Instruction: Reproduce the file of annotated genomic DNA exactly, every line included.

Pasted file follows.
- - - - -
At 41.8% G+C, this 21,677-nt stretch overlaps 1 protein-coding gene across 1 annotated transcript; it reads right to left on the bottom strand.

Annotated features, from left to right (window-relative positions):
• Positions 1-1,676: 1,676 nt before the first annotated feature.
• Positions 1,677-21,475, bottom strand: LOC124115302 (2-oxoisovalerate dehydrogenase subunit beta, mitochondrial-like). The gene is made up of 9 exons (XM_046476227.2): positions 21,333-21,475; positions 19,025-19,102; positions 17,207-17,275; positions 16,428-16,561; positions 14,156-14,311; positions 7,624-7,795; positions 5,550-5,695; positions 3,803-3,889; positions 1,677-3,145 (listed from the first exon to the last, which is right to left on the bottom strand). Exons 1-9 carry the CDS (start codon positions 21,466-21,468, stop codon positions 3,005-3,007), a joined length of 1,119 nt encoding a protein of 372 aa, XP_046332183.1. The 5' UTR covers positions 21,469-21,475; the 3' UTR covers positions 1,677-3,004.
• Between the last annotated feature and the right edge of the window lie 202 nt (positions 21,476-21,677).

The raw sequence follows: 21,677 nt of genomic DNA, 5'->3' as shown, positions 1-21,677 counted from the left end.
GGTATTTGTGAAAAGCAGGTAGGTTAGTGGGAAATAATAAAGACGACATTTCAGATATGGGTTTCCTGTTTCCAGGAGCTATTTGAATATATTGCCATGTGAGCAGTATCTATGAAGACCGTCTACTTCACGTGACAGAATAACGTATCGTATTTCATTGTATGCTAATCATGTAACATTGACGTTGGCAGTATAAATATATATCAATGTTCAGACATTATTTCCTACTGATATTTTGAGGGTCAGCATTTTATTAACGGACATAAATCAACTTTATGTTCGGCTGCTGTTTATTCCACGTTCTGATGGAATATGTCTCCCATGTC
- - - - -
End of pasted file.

At 41.8% G+C, this 21,677-nt stretch overlaps 1 protein-coding gene across 1 annotated transcript; it reads right to left on the bottom strand.

Annotated features, from left to right (window-relative positions):
• Positions 1-1,676: 1,676 nt before the first annotated feature.
• Positions 1,677-21,475, bottom strand: LOC124115302 (2-oxoisovalerate dehydrogenase subunit beta, mitochondrial-like). The gene is made up of 9 exons (XM_046476227.2): positions 21,333-21,475; positions 19,025-19,102; positions 17,207-17,275; positions 16,428-16,561; positions 14,156-14,311; positions 7,624-7,795; positions 5,550-5,695; positions 3,803-3,889; positions 1,677-3,145 (listed from the first exon to the last, which is right to left on the bottom strand). Exons 1-9 carry the CDS (start codon positions 21,466-21,468, stop codon positions 3,005-3,007), a joined length of 1,119 nt encoding a protein of 372 aa, XP_046332183.1. The 5' UTR covers positions 21,469-21,475; the 3' UTR covers positions 1,677-3,004.
• Between the last annotated feature and the right edge of the window lie 202 nt (positions 21,476-21,677).

The raw sequence follows: 21,677 nt of genomic DNA, 5'->3' as shown, positions 1-21,677 counted from the left end.
GGTATTTGTGAAAAGCAGGTAGGTTAGTGGGAAATAATAAAGACGACATTTCAGATATGGGTTTCCTGTTTCCAGGAGCTATTTGAATATATTGCCATGTGAGCAGTATCTATGAAGACCGTCTACTTCACGTGACAGAATAACGTATCGTATTTCATTGTATGCTAATCATGTAACATTGACGTTGGCAGTATAAATATATATCAATGTTCAGACATTATTTCCTACTGATATTTTGAGGGTCAGCATTTTATTAACGGACATAAATCAACTTTATGTTCGGCTGCTGTTTATTCCACGTTCTGATGGAATATGTCTCCCATGTC